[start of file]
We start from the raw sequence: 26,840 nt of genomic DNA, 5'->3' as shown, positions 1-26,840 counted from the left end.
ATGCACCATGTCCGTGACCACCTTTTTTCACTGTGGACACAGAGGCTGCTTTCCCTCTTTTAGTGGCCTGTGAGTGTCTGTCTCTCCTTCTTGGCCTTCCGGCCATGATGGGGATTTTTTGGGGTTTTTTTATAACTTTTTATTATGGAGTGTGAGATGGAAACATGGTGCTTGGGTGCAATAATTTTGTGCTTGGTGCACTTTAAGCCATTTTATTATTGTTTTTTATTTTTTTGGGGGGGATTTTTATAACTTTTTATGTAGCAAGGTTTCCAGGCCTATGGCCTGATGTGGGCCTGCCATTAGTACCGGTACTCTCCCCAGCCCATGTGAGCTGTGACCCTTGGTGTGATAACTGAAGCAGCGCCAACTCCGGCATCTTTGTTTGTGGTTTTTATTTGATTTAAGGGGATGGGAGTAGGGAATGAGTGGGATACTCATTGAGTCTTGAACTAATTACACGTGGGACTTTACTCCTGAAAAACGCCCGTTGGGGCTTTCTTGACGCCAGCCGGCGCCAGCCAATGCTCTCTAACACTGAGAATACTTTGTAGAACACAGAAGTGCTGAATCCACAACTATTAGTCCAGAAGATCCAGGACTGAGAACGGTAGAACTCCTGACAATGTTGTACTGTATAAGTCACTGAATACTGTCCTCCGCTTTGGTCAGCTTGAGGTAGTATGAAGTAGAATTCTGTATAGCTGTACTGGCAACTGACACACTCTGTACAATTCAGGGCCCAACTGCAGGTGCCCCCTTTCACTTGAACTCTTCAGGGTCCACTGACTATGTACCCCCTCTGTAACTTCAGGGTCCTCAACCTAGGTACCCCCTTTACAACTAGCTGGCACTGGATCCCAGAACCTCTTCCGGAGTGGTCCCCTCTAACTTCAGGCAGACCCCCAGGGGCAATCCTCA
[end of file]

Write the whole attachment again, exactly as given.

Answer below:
We start from the raw sequence: 26,840 nt of genomic DNA, 5'->3' as shown, positions 1-26,840 counted from the left end.
ATGCACCATGTCCGTGACCACCTTTTTTCACTGTGGACACAGAGGCTGCTTTCCCTCTTTTAGTGGCCTGTGAGTGTCTGTCTCTCCTTCTTGGCCTTCCGGCCATGATGGGGATTTTTTGGGGTTTTTTTATAACTTTTTATTATGGAGTGTGAGATGGAAACATGGTGCTTGGGTGCAATAATTTTGTGCTTGGTGCACTTTAAGCCATTTTATTATTGTTTTTTATTTTTTTGGGGGGGATTTTTATAACTTTTTATGTAGCAAGGTTTCCAGGCCTATGGCCTGATGTGGGCCTGCCATTAGTACCGGTACTCTCCCCAGCCCATGTGAGCTGTGACCCTTGGTGTGATAACTGAAGCAGCGCCAACTCCGGCATCTTTGTTTGTGGTTTTTATTTGATTTAAGGGGATGGGAGTAGGGAATGAGTGGGATACTCATTGAGTCTTGAACTAATTACACGTGGGACTTTACTCCTGAAAAACGCCCGTTGGGGCTTTCTTGACGCCAGCCGGCGCCAGCCAATGCTCTCTAACACTGAGAATACTTTGTAGAACACAGAAGTGCTGAATCCACAACTATTAGTCCAGAAGATCCAGGACTGAGAACGGTAGAACTCCTGACAATGTTGTACTGTATAAGTCACTGAATACTGTCCTCCGCTTTGGTCAGCTTGAGGTAGTATGAAGTAGAATTCTGTATAGCTGTACTGGCAACTGACACACTCTGTACAATTCAGGGCCCAACTGCAGGTGCCCCCTTTCACTTGAACTCTTCAGGGTCCACTGACTATGTACCCCCTCTGTAACTTCAGGGTCCTCAACCTAGGTACCCCCTTTACAACTAGCTGGCACTGGATCCCAGAACCTCTTCCGGAGTGGTCCCCTCTAACTTCAGGCAGACCCCCAGGGGCAATCCTCA